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CHARLES J. ROSEBAULT. Saladin. Prince of Chivalry


Sir John Froissart's Chronicles of England, France, Spain and the Ajoining Countries from the latter part of the reign of Edward II to the coronation of Henry IV in 12 volumes 

Chronicles of Enguerrand De Monstrelet (Sir John Froissart's Chronicles continuation) in 13 volumes 

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Saladin. Prince of Chivalry
page 196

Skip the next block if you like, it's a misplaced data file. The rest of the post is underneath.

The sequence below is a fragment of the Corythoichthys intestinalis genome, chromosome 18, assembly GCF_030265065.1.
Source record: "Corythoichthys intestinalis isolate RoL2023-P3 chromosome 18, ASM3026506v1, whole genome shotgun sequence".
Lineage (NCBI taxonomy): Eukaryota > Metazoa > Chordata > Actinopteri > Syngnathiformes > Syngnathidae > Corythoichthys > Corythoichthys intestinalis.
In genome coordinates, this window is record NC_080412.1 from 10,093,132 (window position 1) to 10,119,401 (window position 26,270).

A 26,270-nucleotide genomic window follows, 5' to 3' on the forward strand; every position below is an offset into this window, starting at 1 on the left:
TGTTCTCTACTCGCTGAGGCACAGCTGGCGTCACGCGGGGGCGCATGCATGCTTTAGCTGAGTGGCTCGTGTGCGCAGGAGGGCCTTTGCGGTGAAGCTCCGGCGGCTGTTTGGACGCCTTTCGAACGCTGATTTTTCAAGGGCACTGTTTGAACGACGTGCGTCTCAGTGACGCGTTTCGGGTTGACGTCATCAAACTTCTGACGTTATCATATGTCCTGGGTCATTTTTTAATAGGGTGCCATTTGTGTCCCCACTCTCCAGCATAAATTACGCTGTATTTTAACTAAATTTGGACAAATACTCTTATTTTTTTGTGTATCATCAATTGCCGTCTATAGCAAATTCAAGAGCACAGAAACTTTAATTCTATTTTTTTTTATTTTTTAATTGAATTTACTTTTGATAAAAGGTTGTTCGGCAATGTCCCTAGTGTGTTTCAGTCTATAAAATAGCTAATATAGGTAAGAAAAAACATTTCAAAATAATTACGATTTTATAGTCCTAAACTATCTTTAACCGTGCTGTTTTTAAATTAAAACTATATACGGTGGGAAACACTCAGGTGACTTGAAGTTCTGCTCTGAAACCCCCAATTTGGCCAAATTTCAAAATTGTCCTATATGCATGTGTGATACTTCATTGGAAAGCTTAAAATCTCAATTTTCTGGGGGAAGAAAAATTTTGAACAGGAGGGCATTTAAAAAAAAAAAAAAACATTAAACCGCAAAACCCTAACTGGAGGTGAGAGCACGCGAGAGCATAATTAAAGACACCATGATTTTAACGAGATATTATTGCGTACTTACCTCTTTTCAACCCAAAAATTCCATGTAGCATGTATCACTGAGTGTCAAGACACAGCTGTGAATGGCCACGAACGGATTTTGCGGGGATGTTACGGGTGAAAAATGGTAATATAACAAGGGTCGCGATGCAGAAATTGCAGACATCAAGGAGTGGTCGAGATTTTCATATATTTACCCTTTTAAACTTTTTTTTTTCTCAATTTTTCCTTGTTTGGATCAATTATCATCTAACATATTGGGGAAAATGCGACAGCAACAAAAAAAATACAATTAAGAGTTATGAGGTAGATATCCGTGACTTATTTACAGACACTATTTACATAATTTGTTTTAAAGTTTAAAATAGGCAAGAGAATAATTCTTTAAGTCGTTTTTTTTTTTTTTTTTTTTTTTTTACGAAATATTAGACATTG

could not brook even this small success of his rival. An implacable soul, nourishing bitterness as a serpent does its venom. One can see him going back to his quarters consumed with anger that heed should have been given to his enemy, and when sleep had fallen upon his fellows he went to the tent of the king and demanded audience. Guy must have been quite as weak and incompetent as his worst critics had declared him, for Gerard seemed to have little difficulty in winning him over. When the nobles rose the next morning they were confronted with orders from the King reversing the decision of the night before. Remonstrance was of no avail. The army was shortly on its ill-fated march. Their only hope was that the Holy Cross, the veritable cross on which Christ had been crucified, which had been brought by the Patriarch from Jerusalem, and which was now carried under special guard, would work the miracle needed to save them. Saladin was sacking Tiberias, and the wife of Raymond was doing her best to hold out in the fortress, when word came of the approach of the Franks. Leaving a small force to hold back her supporters, he advanced to meet them. Some three miles from the town his army hemmed them in. Caught in the valley below the Horn of Hattin, where not a single spring or stream existed, and the sun poured down unshaded in the hottest season of the year, the King was forced to make camp. Saladin felt himself particularly fortunate, for this

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